The more significant story, though, lay somewhere else.

Between 1996 and 2006, members of the legislature gave themselves the power to take money set aside to help them do their jobs as members of the legislature and to spend it on just about anything each of them deemed appropriate.  While some enriched themselves, and a few spent public money on women’s clothes, season hockey tickets or perfume, virtually all members of the legislature in that decade gave money to their own constituents.

In his lengthy report on the scandal, Chief Justice Derek Green described the practice  - and the problem - as eloquently as anyone might:

“First and foremost, the practice of making financial contributions and spending in this way supports the unacceptable notion that the politician’s success is tied to buying support with favours. Such things, especially the buying of drinks, tickets and other items at events, has overtones of the old practice of treating - providing food, drink or entertainment for the purpose of influencing a decision to vote or not to vote. As I wrote in Chapter 9, it demeans the role of the elected representative and reinforces the view that the standards of the politician are not grounded in principle. In fact, I would go further. The old practice of treating was usually undertaken using the politician’s own funds or his or her campaign funds. To the extent that the current practice involves the use of public funds, it is doubly objectionable.

Related to the notion of using public funds to ingratiate oneself with voters is the unfair advantage that the ability to do that gives to the incumbent politician over other contenders in the next election.”

For his part, former Speaker Harvey Hodder made plain his own attachment to the system this way:
"Some members, myself included, paid some of my constituency expenses out of my own pocket so I would have more money to give to the school breakfast program ... I don't apologize for that."
And former auditor general Elizabeth Marshall saw nothing wrong with the practice of handing out cash, often without receipt, with no established rules and for purposes which duplicated existing government programs.

What Chief Justice Green called “treating” is actually the old practice of patronage.  That isn’t just about giving party workers government jobs.  It’s basically one element of a system in which citizens trade their status as citizens for that of being the client of a particular patron.  The patron gets political power and the ability to dispense benefits of some kind.  In exchange, the client gives the patron support.  Explicitly or implicitly, as the Chief Justice stated, there's a connection between the favour and support.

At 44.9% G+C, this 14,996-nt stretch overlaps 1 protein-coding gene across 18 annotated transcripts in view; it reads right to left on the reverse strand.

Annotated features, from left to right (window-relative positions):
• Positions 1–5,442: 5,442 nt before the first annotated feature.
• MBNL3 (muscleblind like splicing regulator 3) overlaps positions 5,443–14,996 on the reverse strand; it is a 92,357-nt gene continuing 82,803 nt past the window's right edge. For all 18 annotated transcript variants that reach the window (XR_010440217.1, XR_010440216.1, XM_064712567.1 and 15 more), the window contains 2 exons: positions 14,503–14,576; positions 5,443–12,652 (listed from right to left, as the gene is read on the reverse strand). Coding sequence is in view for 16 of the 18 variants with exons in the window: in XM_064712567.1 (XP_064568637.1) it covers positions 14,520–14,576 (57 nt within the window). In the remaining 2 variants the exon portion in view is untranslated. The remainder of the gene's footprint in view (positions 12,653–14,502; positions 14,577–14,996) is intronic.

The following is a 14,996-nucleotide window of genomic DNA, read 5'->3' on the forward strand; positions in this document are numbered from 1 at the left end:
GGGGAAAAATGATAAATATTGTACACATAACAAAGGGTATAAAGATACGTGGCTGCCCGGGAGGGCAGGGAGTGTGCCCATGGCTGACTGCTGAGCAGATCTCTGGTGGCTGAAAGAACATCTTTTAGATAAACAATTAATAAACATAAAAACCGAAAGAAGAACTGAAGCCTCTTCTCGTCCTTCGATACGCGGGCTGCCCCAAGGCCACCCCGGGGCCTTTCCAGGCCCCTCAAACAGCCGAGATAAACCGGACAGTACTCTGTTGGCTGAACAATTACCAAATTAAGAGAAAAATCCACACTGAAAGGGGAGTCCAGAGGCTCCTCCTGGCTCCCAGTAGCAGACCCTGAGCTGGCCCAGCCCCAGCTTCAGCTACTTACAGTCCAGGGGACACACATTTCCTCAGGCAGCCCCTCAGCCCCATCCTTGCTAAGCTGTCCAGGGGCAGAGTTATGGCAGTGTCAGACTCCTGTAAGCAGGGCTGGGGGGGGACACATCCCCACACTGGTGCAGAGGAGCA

In a model government bureaucracy, the rules that govern how a particular program works are well known.  Everyone in the society who meets the requirements would typically get the benefit of the program. 

But in a patronage system, the rules are hidden or there are difference between the formal rules and the ones that are actually used to hand out the benefit. The patrons and their associates control access to the benefits and so can reward people who comply with their wishes or punish those who do not.

There are as many variations on the patronage idea as there are societies.  The notion is well known in Newfoundland and Labrador politics. As political scientist George Perlin put it in 1971:
“Historically, the dominant factor in the Newfoundland context has been the use of public resources to make personal allocations or allocations which can be made in personal terms, in return for the delivery of votes.”
More recently, political scientist Alex Marland had this to say about the House of Assembly:
A final, but perhaps most critical, theme is the politics of deference towards charismatic power-hungry men and an outdated paternalistic ethos. Backbenchers, bureaucrats and journalists are scared to be on the wrong side of the executive for fear of harsh repercussions that can harm their careers. A massive spending scandal  occurred because, unlike Peter Cashin had done years before, nobody in the legislature had the courage or whistleblower protections to speak up about questionable expenses.  Political participation is sufficiently limited that interest groups prefer to meet behind closed doors and family networks continue to hold considerable sway within party politics. There is a historical pattern of democratic fragility and of  Newfoundlanders and Labradorians trusting elites to represent their interests.